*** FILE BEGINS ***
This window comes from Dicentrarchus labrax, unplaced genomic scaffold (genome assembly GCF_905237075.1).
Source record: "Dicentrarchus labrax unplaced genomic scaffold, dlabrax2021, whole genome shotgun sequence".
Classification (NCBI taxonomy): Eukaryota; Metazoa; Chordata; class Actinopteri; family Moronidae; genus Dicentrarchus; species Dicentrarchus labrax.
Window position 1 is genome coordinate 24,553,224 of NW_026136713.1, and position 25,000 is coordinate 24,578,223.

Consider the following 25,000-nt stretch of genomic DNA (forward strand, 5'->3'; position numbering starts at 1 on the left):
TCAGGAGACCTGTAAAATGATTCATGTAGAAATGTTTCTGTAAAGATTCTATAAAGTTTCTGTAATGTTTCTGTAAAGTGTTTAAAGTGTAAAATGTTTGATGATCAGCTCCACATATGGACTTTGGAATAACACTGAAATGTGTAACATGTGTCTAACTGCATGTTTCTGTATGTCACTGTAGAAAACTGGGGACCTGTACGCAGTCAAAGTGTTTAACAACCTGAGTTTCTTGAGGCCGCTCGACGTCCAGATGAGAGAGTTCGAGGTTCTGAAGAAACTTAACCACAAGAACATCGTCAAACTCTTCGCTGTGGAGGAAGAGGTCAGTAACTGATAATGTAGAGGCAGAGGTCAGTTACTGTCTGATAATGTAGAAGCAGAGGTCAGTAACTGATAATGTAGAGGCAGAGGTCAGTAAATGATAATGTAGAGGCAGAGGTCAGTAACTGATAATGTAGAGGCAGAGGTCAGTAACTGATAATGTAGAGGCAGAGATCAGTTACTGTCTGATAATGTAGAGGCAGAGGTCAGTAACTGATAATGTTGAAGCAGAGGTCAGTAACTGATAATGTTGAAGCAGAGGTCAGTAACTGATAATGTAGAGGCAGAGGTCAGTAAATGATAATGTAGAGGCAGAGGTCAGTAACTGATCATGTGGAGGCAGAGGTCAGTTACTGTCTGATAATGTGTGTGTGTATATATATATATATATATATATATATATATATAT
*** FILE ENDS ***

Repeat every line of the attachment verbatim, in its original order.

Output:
This window comes from Dicentrarchus labrax, unplaced genomic scaffold (genome assembly GCF_905237075.1).
Source record: "Dicentrarchus labrax unplaced genomic scaffold, dlabrax2021, whole genome shotgun sequence".
Classification (NCBI taxonomy): Eukaryota; Metazoa; Chordata; class Actinopteri; family Moronidae; genus Dicentrarchus; species Dicentrarchus labrax.
Window position 1 is genome coordinate 24,553,224 of NW_026136713.1, and position 25,000 is coordinate 24,578,223.

Consider the following 25,000-nt stretch of genomic DNA (forward strand, 5'->3'; position numbering starts at 1 on the left):
TCAGGAGACCTGTAAAATGATTCATGTAGAAATGTTTCTGTAAAGATTCTATAAAGTTTCTGTAATGTTTCTGTAAAGTGTTTAAAGTGTAAAATGTTTGATGATCAGCTCCACATATGGACTTTGGAATAACACTGAAATGTGTAACATGTGTCTAACTGCATGTTTCTGTATGTCACTGTAGAAAACTGGGGACCTGTACGCAGTCAAAGTGTTTAACAACCTGAGTTTCTTGAGGCCGCTCGACGTCCAGATGAGAGAGTTCGAGGTTCTGAAGAAACTTAACCACAAGAACATCGTCAAACTCTTCGCTGTGGAGGAAGAGGTCAGTAACTGATAATGTAGAGGCAGAGGTCAGTTACTGTCTGATAATGTAGAAGCAGAGGTCAGTAACTGATAATGTAGAGGCAGAGGTCAGTAAATGATAATGTAGAGGCAGAGGTCAGTAACTGATAATGTAGAGGCAGAGGTCAGTAACTGATAATGTAGAGGCAGAGATCAGTTACTGTCTGATAATGTAGAGGCAGAGGTCAGTAACTGATAATGTTGAAGCAGAGGTCAGTAACTGATAATGTTGAAGCAGAGGTCAGTAACTGATAATGTAGAGGCAGAGGTCAGTAAATGATAATGTAGAGGCAGAGGTCAGTAACTGATCATGTGGAGGCAGAGGTCAGTTACTGTCTGATAATGTGTGTGTGTATATATATATATATATATATATATATATATATAT